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The Office on Women's Health (OWH) of the U.S. Department of Health and Human Services (HHS) works to stop violence against women and girls. We do this through model programs, policy work, and communications.
Through leadership of the HHS Steering Committee on Violence Against Women, OWH coordinates partnerships within HHS and with other federal, state, and local agencies.
We also serve as the point of contact for HHS on violence against women issues. In that role we direct citizens, colleagues, and organizations to the appropriate office or agency to respond to inquiries and provide resources.
Through the work of our Regional Women's Health Offices, we have had an impact on domestic violence, sexual assault, and violence against women and girls throughout the country. The Regional Women's Health Coordinators have done groundbreaking work on the issues faced by women in prison, tribal women, and women in the U.S. territories.
Some of our work focuses on examining how violence affects women with disabilities, engaging men as partners in prevention of violence, and enhancing college and university curricula to include domestic violence and sexual assault issues.
The HHS Office on Women's Health has partnered with the White House Council on Women and Girls and the Center for American Progress to launch the It's On Us campaign. The campaign will fundamentally shift the way we think about sexual assault. Sexual assault is not only a crime, but a societal problem in which all of us have a role to play. Stopping sexual assault is the responsibility of all of us. Take the pledge to be part of the solution at ItsOnUs.org.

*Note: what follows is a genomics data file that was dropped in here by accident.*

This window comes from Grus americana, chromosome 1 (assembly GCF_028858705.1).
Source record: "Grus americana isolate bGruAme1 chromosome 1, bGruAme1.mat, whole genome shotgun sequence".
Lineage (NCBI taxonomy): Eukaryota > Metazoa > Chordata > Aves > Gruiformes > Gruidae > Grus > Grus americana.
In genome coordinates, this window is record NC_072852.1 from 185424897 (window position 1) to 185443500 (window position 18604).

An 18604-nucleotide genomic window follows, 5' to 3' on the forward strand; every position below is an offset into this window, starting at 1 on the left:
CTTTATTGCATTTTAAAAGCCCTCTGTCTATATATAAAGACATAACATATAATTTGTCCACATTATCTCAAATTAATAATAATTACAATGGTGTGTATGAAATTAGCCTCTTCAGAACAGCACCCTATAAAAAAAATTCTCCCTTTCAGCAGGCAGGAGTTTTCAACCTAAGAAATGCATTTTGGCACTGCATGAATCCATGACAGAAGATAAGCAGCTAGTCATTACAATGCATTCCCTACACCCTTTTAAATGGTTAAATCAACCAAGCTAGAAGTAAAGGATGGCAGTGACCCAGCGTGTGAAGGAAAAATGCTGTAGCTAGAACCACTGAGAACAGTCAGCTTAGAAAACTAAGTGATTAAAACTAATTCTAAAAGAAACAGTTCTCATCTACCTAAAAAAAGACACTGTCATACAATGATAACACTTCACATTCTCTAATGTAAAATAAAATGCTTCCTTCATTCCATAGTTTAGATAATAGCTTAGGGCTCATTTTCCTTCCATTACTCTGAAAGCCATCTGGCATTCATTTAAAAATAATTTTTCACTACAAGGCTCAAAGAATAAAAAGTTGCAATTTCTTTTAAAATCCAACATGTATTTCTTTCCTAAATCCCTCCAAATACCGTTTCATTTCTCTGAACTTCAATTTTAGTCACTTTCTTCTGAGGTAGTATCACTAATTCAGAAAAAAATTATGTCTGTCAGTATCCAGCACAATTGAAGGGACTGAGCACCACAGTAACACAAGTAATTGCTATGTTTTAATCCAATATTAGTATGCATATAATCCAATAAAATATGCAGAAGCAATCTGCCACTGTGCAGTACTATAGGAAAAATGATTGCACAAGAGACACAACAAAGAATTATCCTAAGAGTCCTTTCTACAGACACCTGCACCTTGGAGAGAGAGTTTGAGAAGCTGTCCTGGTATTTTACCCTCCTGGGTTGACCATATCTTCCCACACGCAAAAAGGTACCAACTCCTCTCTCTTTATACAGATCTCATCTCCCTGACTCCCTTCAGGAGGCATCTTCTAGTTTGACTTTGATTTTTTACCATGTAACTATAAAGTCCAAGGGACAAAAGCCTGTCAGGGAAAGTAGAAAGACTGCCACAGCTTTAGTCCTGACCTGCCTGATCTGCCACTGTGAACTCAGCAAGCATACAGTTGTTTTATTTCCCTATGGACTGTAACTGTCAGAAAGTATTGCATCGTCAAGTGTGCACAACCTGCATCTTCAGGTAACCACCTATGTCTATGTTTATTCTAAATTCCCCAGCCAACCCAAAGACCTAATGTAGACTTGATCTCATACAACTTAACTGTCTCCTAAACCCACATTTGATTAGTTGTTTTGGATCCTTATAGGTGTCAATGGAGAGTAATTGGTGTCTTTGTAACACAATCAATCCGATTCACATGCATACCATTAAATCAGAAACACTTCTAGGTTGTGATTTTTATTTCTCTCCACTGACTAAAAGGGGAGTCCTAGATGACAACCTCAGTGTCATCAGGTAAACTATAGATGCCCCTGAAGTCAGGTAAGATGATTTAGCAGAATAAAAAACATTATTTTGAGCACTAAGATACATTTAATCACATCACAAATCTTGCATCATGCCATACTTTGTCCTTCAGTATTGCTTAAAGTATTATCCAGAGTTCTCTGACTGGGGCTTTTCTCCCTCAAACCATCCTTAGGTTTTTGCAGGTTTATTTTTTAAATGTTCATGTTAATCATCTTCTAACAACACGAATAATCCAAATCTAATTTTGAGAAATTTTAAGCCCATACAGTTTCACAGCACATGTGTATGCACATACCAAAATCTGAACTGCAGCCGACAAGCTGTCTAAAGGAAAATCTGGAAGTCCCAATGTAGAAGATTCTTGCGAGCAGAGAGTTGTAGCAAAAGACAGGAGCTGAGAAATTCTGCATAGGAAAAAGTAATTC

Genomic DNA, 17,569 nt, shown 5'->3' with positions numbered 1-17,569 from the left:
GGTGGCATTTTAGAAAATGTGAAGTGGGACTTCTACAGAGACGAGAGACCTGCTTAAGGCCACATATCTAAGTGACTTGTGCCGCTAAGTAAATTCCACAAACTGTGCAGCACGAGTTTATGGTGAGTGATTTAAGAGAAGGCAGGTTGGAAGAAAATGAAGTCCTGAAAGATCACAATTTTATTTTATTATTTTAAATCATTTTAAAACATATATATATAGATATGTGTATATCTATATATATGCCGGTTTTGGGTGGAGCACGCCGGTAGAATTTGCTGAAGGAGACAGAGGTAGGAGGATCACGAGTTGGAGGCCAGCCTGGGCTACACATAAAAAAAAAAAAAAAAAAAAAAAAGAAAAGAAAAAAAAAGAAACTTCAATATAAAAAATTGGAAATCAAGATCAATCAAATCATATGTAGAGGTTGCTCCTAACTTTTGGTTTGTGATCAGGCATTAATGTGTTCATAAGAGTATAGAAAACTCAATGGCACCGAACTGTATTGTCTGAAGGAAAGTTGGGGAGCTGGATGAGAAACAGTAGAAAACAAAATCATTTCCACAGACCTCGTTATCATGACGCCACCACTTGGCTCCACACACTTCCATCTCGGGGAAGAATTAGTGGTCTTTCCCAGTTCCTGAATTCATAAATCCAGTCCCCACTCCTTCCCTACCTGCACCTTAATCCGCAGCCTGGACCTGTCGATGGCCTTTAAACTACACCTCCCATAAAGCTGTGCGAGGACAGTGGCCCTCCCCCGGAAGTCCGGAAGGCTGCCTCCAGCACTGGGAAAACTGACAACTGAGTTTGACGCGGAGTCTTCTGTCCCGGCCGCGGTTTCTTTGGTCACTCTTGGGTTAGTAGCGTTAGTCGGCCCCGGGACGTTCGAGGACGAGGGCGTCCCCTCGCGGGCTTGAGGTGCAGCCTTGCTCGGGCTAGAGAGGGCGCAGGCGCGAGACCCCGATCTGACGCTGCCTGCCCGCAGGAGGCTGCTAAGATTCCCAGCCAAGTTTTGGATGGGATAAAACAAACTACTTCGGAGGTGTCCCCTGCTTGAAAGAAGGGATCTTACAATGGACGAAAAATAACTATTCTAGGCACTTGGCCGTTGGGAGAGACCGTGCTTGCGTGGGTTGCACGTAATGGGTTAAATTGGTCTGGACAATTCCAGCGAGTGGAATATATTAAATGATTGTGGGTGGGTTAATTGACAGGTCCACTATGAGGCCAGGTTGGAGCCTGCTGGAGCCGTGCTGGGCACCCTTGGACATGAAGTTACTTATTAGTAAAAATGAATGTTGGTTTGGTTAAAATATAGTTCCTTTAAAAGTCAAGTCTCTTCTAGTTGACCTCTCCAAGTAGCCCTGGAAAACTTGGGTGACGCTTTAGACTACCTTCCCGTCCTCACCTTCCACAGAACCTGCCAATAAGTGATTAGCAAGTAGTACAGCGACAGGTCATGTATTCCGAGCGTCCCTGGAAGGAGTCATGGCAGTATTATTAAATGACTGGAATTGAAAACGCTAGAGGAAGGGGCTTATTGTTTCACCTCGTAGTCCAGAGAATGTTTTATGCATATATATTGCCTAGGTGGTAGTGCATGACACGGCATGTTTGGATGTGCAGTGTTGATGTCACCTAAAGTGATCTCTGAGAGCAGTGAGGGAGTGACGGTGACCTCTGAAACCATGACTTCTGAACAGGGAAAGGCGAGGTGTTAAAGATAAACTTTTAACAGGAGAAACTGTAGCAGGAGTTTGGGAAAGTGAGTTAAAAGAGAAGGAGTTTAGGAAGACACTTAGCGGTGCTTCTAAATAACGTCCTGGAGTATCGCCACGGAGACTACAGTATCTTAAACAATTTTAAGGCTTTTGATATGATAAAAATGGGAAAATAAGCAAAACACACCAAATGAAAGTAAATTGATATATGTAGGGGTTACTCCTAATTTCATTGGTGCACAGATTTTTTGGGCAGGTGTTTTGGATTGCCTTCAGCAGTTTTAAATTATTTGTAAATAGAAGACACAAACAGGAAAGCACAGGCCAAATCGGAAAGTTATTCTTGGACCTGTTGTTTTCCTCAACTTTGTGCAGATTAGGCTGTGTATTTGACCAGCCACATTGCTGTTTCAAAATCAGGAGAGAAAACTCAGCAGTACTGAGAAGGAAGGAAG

Project Connect is a national initiative to change how adolescent health, reproductive health, and Native health services respond to sexual and domestic violence. Research demonstrates that programs like Project Connect can help improve maternal and adolescent health and decrease the risks for unplanned pregnancy, poor pregnancy outcomes, and further abuse.
OWH and Futures Without Violence provide technical assistance and monitor the grantees selected for Project Connect. Project Connect grantees are committed to providing innovative, effective, and culturally relevant services to traditionally underserved communities, including African-American women, Native women, Latinas, LGBTQ youth, and rural women living in poverty. The University of Pittsburgh School of Medicine is implementing an evaluation plan to measure the effectiveness of both the clinical intervention and policy change efforts.
Over the past five years, Project Connect has trained nearly 11,000 health care providers in specific interventions to assess for and respond to domestic and sexual violence in their clinical settings. The initiative has helped establish partnerships between public health programs and domestic and sexual violence advocates to effectively identify and refer victims of abuse. Project Connect teams have also had a significant impact on state-level policies, including instituting assessment of domestic and sexual violence into statewide protocols, improving data collection by adding new questions about domestic violence to statewide surveillance systems, increasing funding statewide for clinics that address violence, and requiring annual training on violence in key state programs.
Content last updated: January 27, 2015.